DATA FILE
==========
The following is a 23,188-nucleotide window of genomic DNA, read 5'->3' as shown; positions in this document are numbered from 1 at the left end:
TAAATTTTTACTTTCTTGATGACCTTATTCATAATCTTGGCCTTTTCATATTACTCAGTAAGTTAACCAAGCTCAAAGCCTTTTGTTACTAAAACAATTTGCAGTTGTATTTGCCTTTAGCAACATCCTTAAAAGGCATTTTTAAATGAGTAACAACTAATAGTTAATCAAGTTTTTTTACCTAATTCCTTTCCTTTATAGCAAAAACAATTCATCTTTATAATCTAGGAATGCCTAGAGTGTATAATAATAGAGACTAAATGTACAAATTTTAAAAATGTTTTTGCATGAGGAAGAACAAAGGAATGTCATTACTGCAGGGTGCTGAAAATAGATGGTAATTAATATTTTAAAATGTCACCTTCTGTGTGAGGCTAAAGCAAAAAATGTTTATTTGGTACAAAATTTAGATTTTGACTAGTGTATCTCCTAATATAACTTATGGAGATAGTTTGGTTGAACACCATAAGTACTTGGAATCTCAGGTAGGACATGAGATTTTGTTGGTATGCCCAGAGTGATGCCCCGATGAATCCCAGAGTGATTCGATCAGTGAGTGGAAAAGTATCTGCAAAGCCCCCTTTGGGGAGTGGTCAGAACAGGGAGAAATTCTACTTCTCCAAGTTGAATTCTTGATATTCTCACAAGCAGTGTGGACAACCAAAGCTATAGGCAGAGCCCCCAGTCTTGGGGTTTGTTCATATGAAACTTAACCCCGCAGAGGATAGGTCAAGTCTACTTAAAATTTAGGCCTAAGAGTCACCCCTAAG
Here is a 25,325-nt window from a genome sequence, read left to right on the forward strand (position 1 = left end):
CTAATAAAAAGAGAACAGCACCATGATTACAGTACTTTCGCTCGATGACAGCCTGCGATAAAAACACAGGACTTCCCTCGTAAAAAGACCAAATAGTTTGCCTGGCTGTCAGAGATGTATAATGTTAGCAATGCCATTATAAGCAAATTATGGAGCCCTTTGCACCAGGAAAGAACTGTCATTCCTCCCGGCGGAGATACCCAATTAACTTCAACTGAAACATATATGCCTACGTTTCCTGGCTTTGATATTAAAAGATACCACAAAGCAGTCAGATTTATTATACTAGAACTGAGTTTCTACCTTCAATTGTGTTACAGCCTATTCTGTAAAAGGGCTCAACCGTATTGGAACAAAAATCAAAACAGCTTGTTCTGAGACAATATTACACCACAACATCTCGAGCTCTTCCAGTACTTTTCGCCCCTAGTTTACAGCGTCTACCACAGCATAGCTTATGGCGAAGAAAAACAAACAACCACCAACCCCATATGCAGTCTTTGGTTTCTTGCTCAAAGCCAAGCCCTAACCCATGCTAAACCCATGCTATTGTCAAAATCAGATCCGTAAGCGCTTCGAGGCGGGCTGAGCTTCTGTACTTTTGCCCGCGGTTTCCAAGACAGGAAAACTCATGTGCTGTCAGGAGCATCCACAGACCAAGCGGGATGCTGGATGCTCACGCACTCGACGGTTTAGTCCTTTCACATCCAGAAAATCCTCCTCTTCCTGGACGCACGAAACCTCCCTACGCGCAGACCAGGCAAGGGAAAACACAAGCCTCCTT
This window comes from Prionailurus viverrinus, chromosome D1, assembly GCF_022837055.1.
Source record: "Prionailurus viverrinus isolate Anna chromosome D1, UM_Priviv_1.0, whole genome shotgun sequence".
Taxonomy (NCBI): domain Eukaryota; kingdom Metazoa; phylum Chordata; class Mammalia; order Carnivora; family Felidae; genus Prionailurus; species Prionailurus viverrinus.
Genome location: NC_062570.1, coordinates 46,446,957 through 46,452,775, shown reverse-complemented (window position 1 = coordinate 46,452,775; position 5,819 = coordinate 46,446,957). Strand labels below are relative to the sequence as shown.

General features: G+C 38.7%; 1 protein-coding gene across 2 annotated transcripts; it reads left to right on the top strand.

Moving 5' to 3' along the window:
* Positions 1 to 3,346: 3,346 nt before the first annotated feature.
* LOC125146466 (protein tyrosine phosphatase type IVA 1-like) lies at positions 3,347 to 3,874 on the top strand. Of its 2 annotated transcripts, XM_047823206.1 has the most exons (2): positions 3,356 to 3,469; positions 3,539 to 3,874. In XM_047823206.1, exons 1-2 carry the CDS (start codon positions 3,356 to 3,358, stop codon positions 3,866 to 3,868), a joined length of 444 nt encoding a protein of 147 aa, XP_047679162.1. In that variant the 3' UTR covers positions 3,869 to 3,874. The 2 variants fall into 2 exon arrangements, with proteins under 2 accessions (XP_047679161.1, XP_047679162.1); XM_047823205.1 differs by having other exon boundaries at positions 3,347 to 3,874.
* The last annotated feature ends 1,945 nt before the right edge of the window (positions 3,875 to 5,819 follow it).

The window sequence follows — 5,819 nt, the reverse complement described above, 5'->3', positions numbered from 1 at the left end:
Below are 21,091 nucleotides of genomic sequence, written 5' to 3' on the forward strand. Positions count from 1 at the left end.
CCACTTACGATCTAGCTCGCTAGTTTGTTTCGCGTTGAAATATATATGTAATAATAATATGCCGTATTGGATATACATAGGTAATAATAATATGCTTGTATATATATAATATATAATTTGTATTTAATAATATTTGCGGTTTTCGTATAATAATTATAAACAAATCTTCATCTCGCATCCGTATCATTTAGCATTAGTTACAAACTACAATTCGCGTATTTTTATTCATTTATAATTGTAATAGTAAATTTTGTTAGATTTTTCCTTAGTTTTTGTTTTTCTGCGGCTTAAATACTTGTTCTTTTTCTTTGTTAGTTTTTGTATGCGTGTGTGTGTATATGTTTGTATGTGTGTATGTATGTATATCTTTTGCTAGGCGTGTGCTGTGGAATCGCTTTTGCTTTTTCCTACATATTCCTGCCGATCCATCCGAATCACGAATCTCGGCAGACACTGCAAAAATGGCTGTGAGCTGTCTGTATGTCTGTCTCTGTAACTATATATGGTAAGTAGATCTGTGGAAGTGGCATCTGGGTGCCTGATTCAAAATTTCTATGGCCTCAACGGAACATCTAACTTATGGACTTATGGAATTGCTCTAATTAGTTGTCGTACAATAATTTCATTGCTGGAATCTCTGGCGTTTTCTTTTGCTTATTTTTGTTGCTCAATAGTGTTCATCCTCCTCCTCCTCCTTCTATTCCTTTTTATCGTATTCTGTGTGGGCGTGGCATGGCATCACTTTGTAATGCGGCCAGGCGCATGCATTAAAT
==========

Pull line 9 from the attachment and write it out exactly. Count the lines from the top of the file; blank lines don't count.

General features: G+C 38.7%; 1 protein-coding gene across 2 annotated transcripts; it reads left to right on the top strand.